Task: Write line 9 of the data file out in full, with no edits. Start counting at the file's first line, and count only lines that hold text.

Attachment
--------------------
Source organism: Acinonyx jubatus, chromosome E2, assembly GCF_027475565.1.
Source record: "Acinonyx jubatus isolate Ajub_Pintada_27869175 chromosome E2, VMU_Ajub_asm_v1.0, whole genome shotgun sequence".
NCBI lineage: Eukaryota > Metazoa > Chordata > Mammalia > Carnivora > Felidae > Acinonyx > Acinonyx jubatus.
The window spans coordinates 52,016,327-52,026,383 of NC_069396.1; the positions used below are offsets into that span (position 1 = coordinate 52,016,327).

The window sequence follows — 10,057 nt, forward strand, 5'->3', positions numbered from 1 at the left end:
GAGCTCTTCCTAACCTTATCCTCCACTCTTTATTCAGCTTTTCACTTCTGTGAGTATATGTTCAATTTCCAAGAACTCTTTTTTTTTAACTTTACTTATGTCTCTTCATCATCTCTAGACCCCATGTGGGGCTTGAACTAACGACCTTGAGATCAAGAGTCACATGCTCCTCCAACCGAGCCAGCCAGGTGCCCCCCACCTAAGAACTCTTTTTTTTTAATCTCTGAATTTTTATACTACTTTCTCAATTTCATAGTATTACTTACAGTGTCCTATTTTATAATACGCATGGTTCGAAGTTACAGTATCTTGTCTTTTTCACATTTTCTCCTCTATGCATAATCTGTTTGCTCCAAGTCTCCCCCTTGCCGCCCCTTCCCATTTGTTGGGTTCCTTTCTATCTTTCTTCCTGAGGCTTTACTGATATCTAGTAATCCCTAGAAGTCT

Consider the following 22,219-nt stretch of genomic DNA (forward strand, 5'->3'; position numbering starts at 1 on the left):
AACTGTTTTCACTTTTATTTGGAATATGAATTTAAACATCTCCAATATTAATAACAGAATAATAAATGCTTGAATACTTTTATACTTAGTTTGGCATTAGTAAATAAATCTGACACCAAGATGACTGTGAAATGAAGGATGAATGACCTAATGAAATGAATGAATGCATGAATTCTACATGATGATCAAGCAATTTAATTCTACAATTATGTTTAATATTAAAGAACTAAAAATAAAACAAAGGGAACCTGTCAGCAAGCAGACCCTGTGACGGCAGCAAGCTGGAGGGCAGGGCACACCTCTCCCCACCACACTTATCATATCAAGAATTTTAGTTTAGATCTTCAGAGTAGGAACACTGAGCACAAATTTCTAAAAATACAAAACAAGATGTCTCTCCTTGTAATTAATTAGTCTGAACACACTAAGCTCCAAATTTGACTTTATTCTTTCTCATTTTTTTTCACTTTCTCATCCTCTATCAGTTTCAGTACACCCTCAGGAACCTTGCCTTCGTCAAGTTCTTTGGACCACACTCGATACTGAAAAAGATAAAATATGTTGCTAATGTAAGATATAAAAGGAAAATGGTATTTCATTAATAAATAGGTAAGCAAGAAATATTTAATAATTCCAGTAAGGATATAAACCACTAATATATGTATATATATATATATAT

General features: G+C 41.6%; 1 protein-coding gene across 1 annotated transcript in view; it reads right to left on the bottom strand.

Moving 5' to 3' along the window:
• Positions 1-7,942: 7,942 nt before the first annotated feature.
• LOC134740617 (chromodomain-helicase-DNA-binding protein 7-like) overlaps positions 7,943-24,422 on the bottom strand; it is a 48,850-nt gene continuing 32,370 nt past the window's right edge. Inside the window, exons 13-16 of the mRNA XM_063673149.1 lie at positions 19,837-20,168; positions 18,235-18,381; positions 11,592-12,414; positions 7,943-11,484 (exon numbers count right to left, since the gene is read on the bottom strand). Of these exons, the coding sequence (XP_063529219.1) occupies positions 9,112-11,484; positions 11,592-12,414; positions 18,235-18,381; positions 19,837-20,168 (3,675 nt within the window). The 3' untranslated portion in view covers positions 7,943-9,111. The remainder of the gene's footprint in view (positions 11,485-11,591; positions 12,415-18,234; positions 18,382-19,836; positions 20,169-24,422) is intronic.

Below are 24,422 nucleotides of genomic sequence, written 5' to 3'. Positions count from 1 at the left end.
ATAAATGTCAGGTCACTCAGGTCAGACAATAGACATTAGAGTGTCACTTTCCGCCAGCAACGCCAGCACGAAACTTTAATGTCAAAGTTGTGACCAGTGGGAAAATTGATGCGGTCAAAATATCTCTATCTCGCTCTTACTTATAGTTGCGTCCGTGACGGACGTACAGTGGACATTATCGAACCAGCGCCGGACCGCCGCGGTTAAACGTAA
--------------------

General features: G+C 41.6%; 1 protein-coding gene across 1 annotated transcript in view; it reads right to left on the bottom strand.